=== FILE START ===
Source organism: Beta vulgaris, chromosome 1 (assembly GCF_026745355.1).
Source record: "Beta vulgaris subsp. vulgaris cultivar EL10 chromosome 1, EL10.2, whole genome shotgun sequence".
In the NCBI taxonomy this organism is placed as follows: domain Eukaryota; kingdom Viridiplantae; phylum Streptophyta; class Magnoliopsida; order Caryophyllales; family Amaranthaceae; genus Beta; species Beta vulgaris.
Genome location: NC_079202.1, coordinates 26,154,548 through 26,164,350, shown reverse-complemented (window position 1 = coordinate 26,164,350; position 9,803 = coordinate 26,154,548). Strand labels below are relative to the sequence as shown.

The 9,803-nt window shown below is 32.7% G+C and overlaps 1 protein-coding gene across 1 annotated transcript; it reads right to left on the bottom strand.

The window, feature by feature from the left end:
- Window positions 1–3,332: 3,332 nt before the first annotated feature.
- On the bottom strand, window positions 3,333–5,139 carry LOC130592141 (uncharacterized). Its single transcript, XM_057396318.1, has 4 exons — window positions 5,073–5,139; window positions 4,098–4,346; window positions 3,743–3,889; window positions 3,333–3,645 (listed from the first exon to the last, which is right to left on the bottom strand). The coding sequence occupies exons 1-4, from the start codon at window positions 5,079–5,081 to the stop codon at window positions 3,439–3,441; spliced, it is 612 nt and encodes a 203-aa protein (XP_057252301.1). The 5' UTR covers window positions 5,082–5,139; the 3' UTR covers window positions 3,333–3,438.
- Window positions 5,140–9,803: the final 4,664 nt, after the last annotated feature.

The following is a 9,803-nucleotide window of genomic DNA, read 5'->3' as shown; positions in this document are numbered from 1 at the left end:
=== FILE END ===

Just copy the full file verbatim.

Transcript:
Source organism: Beta vulgaris, chromosome 1 (assembly GCF_026745355.1).
Source record: "Beta vulgaris subsp. vulgaris cultivar EL10 chromosome 1, EL10.2, whole genome shotgun sequence".
In the NCBI taxonomy this organism is placed as follows: domain Eukaryota; kingdom Viridiplantae; phylum Streptophyta; class Magnoliopsida; order Caryophyllales; family Amaranthaceae; genus Beta; species Beta vulgaris.
Genome location: NC_079202.1, coordinates 26,154,548 through 26,164,350, shown reverse-complemented (window position 1 = coordinate 26,164,350; position 9,803 = coordinate 26,154,548). Strand labels below are relative to the sequence as shown.

The 9,803-nt window shown below is 32.7% G+C and overlaps 1 protein-coding gene across 1 annotated transcript; it reads right to left on the bottom strand.

The window, feature by feature from the left end:
- Window positions 1–3,332: 3,332 nt before the first annotated feature.
- On the bottom strand, window positions 3,333–5,139 carry LOC130592141 (uncharacterized). Its single transcript, XM_057396318.1, has 4 exons — window positions 5,073–5,139; window positions 4,098–4,346; window positions 3,743–3,889; window positions 3,333–3,645 (listed from the first exon to the last, which is right to left on the bottom strand). The coding sequence occupies exons 1-4, from the start codon at window positions 5,079–5,081 to the stop codon at window positions 3,439–3,441; spliced, it is 612 nt and encodes a 203-aa protein (XP_057252301.1). The 5' UTR covers window positions 5,082–5,139; the 3' UTR covers window positions 3,333–3,438.
- Window positions 5,140–9,803: the final 4,664 nt, after the last annotated feature.

The following is a 9,803-nucleotide window of genomic DNA, read 5'->3' as shown; positions in this document are numbered from 1 at the left end: